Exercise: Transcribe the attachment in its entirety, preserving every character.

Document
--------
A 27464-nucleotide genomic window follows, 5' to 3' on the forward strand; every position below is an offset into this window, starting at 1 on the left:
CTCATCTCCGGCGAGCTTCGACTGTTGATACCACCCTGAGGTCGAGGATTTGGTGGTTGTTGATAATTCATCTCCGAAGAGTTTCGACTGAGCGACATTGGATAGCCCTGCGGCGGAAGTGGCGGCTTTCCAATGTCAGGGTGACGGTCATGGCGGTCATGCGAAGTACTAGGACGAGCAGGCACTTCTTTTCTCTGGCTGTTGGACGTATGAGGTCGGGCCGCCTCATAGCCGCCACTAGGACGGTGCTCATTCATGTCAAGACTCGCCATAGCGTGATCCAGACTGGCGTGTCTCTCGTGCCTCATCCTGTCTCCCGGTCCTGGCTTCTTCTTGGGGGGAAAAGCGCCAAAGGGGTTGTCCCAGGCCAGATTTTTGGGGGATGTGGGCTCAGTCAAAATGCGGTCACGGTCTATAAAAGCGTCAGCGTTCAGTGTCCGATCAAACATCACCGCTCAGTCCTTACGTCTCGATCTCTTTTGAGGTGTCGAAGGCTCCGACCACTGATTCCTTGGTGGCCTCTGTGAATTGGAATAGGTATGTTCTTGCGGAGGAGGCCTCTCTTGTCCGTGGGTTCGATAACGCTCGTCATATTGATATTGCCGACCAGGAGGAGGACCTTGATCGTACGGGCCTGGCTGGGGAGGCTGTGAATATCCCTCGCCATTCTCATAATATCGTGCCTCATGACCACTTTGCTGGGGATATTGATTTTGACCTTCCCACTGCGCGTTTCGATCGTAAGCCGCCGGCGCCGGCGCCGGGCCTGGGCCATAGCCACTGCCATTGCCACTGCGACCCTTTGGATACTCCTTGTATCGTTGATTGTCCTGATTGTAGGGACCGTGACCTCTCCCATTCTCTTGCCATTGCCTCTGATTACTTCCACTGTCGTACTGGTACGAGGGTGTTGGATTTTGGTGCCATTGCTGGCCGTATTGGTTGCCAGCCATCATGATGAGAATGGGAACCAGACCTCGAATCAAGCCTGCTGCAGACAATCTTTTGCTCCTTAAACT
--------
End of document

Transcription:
A 27464-nucleotide genomic window follows, 5' to 3' on the forward strand; every position below is an offset into this window, starting at 1 on the left:
CTCATCTCCGGCGAGCTTCGACTGTTGATACCACCCTGAGGTCGAGGATTTGGTGGTTGTTGATAATTCATCTCCGAAGAGTTTCGACTGAGCGACATTGGATAGCCCTGCGGCGGAAGTGGCGGCTTTCCAATGTCAGGGTGACGGTCATGGCGGTCATGCGAAGTACTAGGACGAGCAGGCACTTCTTTTCTCTGGCTGTTGGACGTATGAGGTCGGGCCGCCTCATAGCCGCCACTAGGACGGTGCTCATTCATGTCAAGACTCGCCATAGCGTGATCCAGACTGGCGTGTCTCTCGTGCCTCATCCTGTCTCCCGGTCCTGGCTTCTTCTTGGGGGGAAAAGCGCCAAAGGGGTTGTCCCAGGCCAGATTTTTGGGGGATGTGGGCTCAGTCAAAATGCGGTCACGGTCTATAAAAGCGTCAGCGTTCAGTGTCCGATCAAACATCACCGCTCAGTCCTTACGTCTCGATCTCTTTTGAGGTGTCGAAGGCTCCGACCACTGATTCCTTGGTGGCCTCTGTGAATTGGAATAGGTATGTTCTTGCGGAGGAGGCCTCTCTTGTCCGTGGGTTCGATAACGCTCGTCATATTGATATTGCCGACCAGGAGGAGGACCTTGATCGTACGGGCCTGGCTGGGGAGGCTGTGAATATCCCTCGCCATTCTCATAATATCGTGCCTCATGACCACTTTGCTGGGGATATTGATTTTGACCTTCCCACTGCGCGTTTCGATCGTAAGCCGCCGGCGCCGGCGCCGGGCCTGGGCCATAGCCACTGCCATTGCCACTGCGACCCTTTGGATACTCCTTGTATCGTTGATTGTCCTGATTGTAGGGACCGTGACCTCTCCCATTCTCTTGCCATTGCCTCTGATTACTTCCACTGTCGTACTGGTACGAGGGTGTTGGATTTTGGTGCCATTGCTGGCCGTATTGGTTGCCAGCCATCATGATGAGAATGGGAACCAGACCTCGAATCAAGCCTGCTGCAGACAATCTTTTGCTCCTTAAACT